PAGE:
I Dress Up My Cat All the Time and He Loves It


Editor’s Note: Kristen Dunleavy is a contributor to Catster’s sister SAY Media site, xojane.com. This article first ran on xoJane, but we’re rerunning it (with permission!) so you can enjoy it.

I am a pretty legit cat lady. I need you to know this up front.

In recent conversations with a few different people, including my boyfriend, I’ve casually brought up the fact that I’ll probably die alone save for a house full of felines. The response has been the same from everyone: “Hahaha, yeah.” Like, no one even tried to convince me otherwise.

When I was 12, my family moved into a new house and our backyard faced a vacant sheep farm. Unbeknown to us, this sheep farm housed about 20 stray cats. I promptly began the arduous but necessary process of naming them all. Every night, I’d make a giant platter of leftovers and lead the strays to the empty lot next door to save my parents the embarrassment of becoming known as the Cat People. (It never worked.)

We had a Mango and a Kiwi and a cat named Mr. Boombastic who lived in the sewer. We even had a three-legged cat named Squid. (I developed a healthy sense of irony at a young age.) We managed to find homes for most of them, and to this day strays will randomly appear on my parents’ deck. Word travels fast in Catlandia, I suppose.

When I moved in with my boyfriend Greg in 2009, it was my first time living in a catless household. Who would I sing Catz Bop* versions of pop songs to? Action had to be taken. About a week before my birthday, Greg said he had to give me my gift early. I figured it was either a cat or a Vespa. (My birthday is in May; I’m still game for a Vespa.)

Greg came to the front door holding a skinny orange cat as though it were a baby. We eyed each other, the cat and I. We both tried to contain our elation, but we wanted suss out the situation a little further.

Cats are like roommates, in a way. For the most part, they don’t give a shit about you and your needs. They pay rent on time and kindly overlook all the crap you leave in the sink. In return, you mention nothing of their late-night gentleman callers who reek of cloves. You respect each other’s space, but you’re not BFFs and never will be.

This has never been true for Nezbit. From the beginning, he would follow Greg and I around like a puppy. He runs to the door and greets us when we arrive home from work. He has a loud, Siamese-like cat voice and responds with, “WOW! WOW! WOW!” anytime you talk to him. Once, when I had to move his litter box several times, I assumed he’d retaliate by dumping in the sink, the classic pissed-off cat move. Nope.

I figured he’d be a good candidate for a harness, as I believed part of my life’s work was to train a cat to take walks. (I’d successfully trained Squid to shake hands, an impressive feat for a tripod.) By this time, Nezbit had almost doubled in size and required a medium-sized dog harness. He loved going outside on our deck and would flop around with the harness on. He didn’t care for the walking aspect, but he didn’t mind the harness at all, either.

Logically, I knew that if he were cool with a harness, he’d probably be interested in T-shirts. And so began the ongoing feline fashion expedition that my life has become.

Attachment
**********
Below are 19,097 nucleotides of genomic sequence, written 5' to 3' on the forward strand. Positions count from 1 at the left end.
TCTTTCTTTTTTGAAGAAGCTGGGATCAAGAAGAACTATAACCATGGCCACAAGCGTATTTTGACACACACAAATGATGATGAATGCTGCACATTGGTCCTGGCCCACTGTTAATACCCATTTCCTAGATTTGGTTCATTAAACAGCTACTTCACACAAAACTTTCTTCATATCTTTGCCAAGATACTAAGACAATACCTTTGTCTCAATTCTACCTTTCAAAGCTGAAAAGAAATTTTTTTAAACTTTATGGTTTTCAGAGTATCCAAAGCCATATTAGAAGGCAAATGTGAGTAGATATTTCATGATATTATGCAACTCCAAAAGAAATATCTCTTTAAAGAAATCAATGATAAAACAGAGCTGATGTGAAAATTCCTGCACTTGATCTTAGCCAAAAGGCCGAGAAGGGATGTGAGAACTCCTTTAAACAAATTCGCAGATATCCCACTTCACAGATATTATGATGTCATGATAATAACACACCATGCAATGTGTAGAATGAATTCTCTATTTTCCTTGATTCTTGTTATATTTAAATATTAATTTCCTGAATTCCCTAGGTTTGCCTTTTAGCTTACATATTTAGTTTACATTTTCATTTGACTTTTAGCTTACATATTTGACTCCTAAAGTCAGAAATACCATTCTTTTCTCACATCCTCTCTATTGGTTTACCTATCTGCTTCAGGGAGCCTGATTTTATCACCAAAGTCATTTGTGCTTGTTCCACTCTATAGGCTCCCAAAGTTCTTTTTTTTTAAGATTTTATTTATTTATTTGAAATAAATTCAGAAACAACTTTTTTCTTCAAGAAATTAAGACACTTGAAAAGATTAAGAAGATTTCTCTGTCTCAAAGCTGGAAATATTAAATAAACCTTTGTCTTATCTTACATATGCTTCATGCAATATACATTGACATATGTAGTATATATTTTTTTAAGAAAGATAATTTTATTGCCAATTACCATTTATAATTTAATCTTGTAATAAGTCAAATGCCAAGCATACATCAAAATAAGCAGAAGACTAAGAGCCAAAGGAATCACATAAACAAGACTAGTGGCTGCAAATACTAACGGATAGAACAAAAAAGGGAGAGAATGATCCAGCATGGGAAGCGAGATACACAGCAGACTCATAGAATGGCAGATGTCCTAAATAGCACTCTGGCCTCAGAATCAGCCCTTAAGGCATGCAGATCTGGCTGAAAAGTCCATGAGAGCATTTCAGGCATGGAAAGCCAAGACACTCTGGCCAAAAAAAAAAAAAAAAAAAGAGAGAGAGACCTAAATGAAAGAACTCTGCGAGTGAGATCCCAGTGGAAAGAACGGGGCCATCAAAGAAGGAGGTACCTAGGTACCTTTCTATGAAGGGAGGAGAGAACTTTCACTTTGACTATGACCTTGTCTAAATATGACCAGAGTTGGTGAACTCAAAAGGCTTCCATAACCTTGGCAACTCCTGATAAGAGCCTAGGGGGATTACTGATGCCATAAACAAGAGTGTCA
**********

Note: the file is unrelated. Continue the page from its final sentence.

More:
To Nezbit, getting dressed is just another form of attention, somewhere in between aggressive cuddling and making biscuits on my belly when I’m lying on the couch. He turns into a blob of fluff and simply allows me to place his arms through the T-shirt holes, and then rolls around as if to say, "I got dressed today. I accomplished something." Which is often more than I can say for myself.

Cat clothing isn’t really a thing, so Nezbit wears mostly clothes intended for dogs. It turns out that animals’ clothing sizes are just as meaningless as people’s, so finding flattering outfits can be challenging. He’s more Corgi-sized than Chihuahua, so it’s a toss-up as to what will work and what will wrap him up like a cat burrito.

Nezbit now has a wardrobe that rivals mine. He has Halloween costumes, pajamas, and even a tuxedo that he dons for special occasions. A few Christmases ago, I constructed a manger and wrapped him in swaddling clothes so he could be the Big Baby Jesus on our holiday card. He also ran for president last year, in case you missed it. One day, I’d like to create a Nezbit calendar. (Watch out, 2014.)

There are a lot of people who stand against dressing up animals, because they think it borders on some form of abuse. But Nezbit legitimately ENJOYS his clothing! He would never hesitate to let me know if he’s displeased with something.

Still, to quell your fears, I always remove his clothing before I leave the house, and 80 percent of the time he’s naked anyway. He knows how to disrobe if the situation calls for it. Dressing up is just a special treat, like playing Blanket Monsters (Nezbit’s favorite game).

Where do you stand on the cats and clothing debate? Do you have a special pet in your life who loves T-shirt time? Let us know in the comments!

* My cat interpretation of One Direction’s “What Makes You Beautiful”: “Nezbit, you light up my world like nobody else/The way that you flip your tail’s got me overwhelmed/The way you yowl in my face, it’s not hard to tell/You don’t know, you don’t know you’re beautiful.”

Read more goodness on dressing up your cat:

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